KINGMAN - Is the Mohave County Administration Building and grounds a public forum or not? That is one of many questions circling the argument between Luca Zanna and Mohave County officials.
Zanna and his supporters believe the property is public and therefore an open public forum. The county disagrees.
In November, Zanna was asked to stop passing out leaflets at a town hall held by Sen. John McCain. County Supervisor Buster Johnson and County Civil Attorney Bill Ekstrom told Zanna that the county has a policy that prevents politicking on county property. They pointed to Arizona Revised Statute 11-410.
County Civil Attorney Bob Taylor admitted Thursday that the county does not have a written policy. However, he would not be surprised if other counties had similar policies against politicking.
Gould: County wrong on law
Arizona Sen. Ron Gould weighed in last week when he told the Miner that he received a call from Zanna about the statue. Gould consulted with Greg Jernigan, the attorney who advises the Senate, about the statute.
"The county is interpreting the statute incorrectly," Gould said.
Jernigan told him the statute does not limit the free speech of the public while on public property.
The statute is only part of what the county bases its policy against political activity on county property on, Taylor said. The policy is also based on a long line of cases from the state court all the way to the U.S. Supreme Court that deal with political activity on public property.
There are three types of public property. Which type the county administration building falls under determines whether the building is a public forum or not, he said.
The first type is a traditional public forum, such as a sidewalk, a street or a public park, he said. These are locations that were specifically designed or have long been recognized as places where groups can gather to voice their opinions. The county can only impose content-neutral, narrowly drawn regulations on the time, place and manner of a gathering or protest - for example, a regulation that would prevent people from blocking traffic.
The second type is a designated public forum, he said. This is public property that is not traditionally an open forum but has been opened to the public for a specific event. For example, if the county were to rent the Board of Supervisor's auditorium to someone to hold a candidate debate, then the auditorium could temporarily become a limited public forum. The county could still regulate when, where and how an event could take place, as long as the regulations did not discriminate against or favor one group, Taylor said.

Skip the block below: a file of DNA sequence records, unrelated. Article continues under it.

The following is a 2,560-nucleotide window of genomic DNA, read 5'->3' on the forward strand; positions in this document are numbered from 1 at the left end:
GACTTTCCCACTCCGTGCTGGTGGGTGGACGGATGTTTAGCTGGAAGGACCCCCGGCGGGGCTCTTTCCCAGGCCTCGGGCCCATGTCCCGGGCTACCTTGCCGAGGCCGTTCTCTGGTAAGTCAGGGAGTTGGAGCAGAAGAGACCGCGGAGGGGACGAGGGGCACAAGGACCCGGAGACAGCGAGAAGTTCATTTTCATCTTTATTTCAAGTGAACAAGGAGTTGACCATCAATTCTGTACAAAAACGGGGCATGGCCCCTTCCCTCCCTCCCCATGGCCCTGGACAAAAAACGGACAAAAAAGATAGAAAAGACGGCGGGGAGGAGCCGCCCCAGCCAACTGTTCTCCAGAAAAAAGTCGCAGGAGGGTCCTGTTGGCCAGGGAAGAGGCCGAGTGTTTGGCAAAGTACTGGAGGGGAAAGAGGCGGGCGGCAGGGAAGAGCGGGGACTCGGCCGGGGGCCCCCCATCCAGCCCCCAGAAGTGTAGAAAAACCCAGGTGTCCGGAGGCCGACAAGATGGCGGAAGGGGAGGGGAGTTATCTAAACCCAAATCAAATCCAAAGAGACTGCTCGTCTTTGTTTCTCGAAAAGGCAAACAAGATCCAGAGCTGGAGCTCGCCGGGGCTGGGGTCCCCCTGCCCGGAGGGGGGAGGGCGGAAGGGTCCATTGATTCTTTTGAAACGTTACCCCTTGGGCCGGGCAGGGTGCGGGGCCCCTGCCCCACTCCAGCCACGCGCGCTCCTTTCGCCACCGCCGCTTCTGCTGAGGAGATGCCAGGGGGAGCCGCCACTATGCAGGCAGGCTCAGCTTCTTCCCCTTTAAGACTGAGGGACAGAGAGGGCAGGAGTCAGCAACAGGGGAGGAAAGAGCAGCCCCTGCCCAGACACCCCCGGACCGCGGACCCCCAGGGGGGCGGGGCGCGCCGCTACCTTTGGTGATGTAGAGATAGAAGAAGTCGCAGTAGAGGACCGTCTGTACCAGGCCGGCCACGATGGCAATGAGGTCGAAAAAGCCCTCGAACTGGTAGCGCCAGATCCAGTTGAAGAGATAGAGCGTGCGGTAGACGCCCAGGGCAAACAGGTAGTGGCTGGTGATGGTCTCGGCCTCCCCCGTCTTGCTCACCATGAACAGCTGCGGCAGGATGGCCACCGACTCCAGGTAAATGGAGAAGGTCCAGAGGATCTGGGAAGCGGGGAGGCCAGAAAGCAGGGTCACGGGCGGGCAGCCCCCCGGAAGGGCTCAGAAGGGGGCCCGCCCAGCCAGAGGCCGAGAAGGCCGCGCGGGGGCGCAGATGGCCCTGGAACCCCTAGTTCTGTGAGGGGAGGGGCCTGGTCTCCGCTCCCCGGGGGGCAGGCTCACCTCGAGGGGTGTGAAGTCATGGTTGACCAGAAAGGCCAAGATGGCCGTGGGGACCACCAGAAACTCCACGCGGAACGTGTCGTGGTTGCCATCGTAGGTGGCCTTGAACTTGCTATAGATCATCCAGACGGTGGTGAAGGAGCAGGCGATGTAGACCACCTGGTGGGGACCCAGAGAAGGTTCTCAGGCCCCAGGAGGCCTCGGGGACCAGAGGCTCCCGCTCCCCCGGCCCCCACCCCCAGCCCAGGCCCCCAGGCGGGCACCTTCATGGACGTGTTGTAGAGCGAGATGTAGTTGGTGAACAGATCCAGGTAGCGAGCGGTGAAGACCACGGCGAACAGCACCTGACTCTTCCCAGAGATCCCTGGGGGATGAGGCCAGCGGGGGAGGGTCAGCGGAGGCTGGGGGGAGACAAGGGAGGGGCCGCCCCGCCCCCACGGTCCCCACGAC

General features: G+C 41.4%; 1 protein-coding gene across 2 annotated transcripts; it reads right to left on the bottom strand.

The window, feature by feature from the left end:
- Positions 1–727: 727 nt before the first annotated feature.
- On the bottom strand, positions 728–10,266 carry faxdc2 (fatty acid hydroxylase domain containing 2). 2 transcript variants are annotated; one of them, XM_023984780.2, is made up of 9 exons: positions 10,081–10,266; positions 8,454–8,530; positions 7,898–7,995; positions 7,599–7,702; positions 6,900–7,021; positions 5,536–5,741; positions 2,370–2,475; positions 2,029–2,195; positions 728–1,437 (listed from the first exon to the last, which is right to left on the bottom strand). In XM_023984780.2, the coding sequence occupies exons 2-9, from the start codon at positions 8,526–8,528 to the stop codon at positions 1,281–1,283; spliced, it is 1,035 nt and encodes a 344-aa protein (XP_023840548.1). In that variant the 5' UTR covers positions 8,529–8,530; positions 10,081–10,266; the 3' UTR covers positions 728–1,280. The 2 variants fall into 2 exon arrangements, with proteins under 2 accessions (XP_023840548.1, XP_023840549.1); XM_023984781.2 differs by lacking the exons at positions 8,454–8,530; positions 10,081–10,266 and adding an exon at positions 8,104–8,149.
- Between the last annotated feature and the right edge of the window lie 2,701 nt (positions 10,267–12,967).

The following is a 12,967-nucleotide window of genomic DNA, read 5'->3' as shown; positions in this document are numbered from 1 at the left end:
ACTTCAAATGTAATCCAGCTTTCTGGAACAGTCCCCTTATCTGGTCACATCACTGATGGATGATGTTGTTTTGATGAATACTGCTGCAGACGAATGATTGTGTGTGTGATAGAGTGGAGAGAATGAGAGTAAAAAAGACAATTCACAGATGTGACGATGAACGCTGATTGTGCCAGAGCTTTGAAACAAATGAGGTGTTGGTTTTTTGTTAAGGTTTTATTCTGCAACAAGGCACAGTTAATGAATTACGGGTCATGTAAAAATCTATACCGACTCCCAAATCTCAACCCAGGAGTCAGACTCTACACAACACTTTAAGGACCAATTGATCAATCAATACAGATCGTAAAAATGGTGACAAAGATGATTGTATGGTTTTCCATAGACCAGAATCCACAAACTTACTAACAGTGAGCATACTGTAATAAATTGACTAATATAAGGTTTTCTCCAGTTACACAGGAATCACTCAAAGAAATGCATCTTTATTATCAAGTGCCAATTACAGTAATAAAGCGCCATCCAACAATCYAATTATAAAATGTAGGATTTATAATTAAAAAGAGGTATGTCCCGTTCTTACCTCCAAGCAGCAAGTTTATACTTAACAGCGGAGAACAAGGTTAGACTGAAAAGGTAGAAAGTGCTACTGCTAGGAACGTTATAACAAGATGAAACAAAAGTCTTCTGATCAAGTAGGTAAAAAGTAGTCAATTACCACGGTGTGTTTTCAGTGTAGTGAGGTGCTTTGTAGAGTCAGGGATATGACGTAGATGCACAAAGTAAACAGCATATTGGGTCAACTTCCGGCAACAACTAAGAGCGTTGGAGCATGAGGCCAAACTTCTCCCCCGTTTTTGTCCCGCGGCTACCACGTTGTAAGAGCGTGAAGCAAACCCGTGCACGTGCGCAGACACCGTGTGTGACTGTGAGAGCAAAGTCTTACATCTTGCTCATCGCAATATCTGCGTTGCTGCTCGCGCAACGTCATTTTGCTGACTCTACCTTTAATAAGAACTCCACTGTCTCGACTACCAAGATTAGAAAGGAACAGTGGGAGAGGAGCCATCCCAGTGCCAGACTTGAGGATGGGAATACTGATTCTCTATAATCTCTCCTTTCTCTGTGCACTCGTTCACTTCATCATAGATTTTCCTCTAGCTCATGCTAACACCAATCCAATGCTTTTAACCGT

The third type is public property that is not by tradition or by designation a public forum, Taylor said. The courts allow the county more control over this type of public property, as long as the regulations are reasonable and do not discriminate against anyone.
This is the category that the county believes the administration building falls into, Taylor said. The building was not designed or designated to be a public forum. It was designed as a place for the public to do business with the county.
Therefore, the county has the right to impose reasonable restrictions, he said.
A 1986 opinion from the Arizona Attorney General seems to back up Taylor. The opinion deals with the circulation of petitions on public and private property. It details the same three categories of public property.
When referring to public property that is not designated a public forum, the opinion states, "regulation of speech on this type of property is subject to different rules, more similar to those which apply to private property."
The question then becomes whether McCain's town hall changed the status of the building from a non-public forum to a limited public forum.
According to Taylor and the 1986 AG opinion, a hearing by the Board of Supervisors, the Planning and Zoning Commission or a town hall by an incumbent state senator speaking to the public about federal, state or county business does not change the status of the building.
What could change that is if McCain or one of his assistants was passing out campaign information, Taylor said.
Several people have commented on the Miner Web site that they saw people passing out information or asking for petition signatures for McCain's re-election and that a member of McCain's campaign staff was at the meeting.
Taylor said he was not at the town hall so he does not know if anyone other than Zanna was passing out information or if a campaign staffer was at the meeting.
A campaign staffer at the meeting would not change the status of the building to a public forum, Taylor said. A staffer has as much of a right to be on the property as a member of the public.
If the staffer or someone else was passing out campaign literature or petitions, then that could change the status of the building to a limited public forum, Taylor said. It all depends on the activity of the person in question.
When asked about a person who made several political remarks at the town hall and questioned McCain about his actions in the Senate, Taylor said those actions would not convert the town hall to a limited public forum. The speaker was directing his remarks to McCain, not to the public. Zanna was directing his flyers to the public, not to McCain, he said.
"The question is, where do you draw the line? Does the county have to give everyone a soapbox?" Taylor asked. The county may need to look at creating a written policy, he said.